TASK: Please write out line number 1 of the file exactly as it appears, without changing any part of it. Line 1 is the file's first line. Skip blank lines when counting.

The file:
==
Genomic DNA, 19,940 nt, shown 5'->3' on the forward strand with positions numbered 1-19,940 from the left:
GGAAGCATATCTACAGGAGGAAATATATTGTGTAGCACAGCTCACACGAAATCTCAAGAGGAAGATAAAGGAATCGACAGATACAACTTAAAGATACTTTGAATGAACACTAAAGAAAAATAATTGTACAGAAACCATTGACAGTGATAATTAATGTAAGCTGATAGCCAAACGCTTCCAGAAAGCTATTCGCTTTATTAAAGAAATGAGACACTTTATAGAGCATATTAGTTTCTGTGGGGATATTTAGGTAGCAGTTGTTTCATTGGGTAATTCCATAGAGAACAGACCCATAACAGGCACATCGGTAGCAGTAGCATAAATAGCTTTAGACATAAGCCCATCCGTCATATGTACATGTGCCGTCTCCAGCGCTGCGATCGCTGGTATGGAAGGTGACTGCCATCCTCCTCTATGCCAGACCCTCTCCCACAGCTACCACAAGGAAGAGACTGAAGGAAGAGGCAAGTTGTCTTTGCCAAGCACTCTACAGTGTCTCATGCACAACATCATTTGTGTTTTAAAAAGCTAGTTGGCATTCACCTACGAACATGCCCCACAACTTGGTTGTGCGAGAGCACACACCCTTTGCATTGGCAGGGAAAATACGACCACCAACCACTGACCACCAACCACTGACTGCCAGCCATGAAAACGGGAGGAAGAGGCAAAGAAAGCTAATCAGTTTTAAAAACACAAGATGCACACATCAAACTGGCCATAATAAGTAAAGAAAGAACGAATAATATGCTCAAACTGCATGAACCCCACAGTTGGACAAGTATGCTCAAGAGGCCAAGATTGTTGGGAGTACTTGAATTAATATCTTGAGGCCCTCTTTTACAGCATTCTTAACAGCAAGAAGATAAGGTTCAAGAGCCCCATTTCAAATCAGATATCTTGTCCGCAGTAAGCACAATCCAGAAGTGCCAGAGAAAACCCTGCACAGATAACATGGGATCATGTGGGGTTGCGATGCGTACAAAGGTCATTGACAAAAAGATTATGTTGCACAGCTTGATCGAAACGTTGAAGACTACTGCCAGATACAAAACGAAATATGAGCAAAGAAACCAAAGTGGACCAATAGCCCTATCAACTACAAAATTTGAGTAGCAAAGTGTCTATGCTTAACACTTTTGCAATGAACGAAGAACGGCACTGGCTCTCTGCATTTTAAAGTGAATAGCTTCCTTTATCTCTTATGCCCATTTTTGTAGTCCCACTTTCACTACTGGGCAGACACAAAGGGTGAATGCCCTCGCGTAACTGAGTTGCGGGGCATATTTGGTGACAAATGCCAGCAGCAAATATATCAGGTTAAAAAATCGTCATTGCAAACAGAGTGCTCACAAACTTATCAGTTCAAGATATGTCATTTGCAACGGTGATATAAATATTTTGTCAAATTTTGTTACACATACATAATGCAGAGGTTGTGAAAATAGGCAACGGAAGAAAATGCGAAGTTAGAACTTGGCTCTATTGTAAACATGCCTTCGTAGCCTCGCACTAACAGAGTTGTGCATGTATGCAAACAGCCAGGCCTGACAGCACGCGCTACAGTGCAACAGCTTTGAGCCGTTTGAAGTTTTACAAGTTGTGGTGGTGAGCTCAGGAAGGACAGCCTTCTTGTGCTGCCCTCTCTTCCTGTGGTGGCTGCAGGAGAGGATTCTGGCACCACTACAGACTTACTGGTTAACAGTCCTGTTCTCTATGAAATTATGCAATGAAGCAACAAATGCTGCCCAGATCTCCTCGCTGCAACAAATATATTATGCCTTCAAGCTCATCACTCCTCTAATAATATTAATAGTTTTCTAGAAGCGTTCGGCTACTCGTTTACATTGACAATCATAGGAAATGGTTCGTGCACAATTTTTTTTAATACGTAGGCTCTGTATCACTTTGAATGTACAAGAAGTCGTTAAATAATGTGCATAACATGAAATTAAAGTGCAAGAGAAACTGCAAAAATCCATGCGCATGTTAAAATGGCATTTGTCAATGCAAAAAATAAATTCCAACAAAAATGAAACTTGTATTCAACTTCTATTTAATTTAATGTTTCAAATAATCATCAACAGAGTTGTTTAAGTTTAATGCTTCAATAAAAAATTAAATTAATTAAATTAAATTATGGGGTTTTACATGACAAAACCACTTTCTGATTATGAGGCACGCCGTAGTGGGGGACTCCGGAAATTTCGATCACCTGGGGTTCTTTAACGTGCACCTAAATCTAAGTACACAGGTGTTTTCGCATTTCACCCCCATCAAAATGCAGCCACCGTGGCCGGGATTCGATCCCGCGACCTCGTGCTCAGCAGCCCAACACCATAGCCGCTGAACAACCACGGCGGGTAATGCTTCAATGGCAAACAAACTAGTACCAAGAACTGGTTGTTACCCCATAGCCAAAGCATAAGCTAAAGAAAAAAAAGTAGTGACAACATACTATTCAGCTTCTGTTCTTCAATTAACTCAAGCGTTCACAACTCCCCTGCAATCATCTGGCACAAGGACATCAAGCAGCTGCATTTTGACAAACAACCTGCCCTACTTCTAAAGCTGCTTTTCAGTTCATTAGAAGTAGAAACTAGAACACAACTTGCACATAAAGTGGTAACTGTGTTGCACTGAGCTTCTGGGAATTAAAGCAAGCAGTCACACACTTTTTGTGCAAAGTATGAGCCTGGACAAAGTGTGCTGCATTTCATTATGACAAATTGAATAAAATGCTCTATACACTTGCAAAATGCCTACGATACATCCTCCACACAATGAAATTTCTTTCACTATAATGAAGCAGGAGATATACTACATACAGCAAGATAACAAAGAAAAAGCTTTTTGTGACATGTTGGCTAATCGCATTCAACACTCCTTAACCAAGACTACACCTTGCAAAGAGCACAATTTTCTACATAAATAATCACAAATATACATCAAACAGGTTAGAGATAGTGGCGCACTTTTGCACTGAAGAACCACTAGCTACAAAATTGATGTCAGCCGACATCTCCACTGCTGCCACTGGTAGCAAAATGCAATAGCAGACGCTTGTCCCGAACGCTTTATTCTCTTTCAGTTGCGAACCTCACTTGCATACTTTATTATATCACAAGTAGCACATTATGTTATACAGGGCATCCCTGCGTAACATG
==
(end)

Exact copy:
Genomic DNA, 19,940 nt, shown 5'->3' on the forward strand with positions numbered 1-19,940 from the left: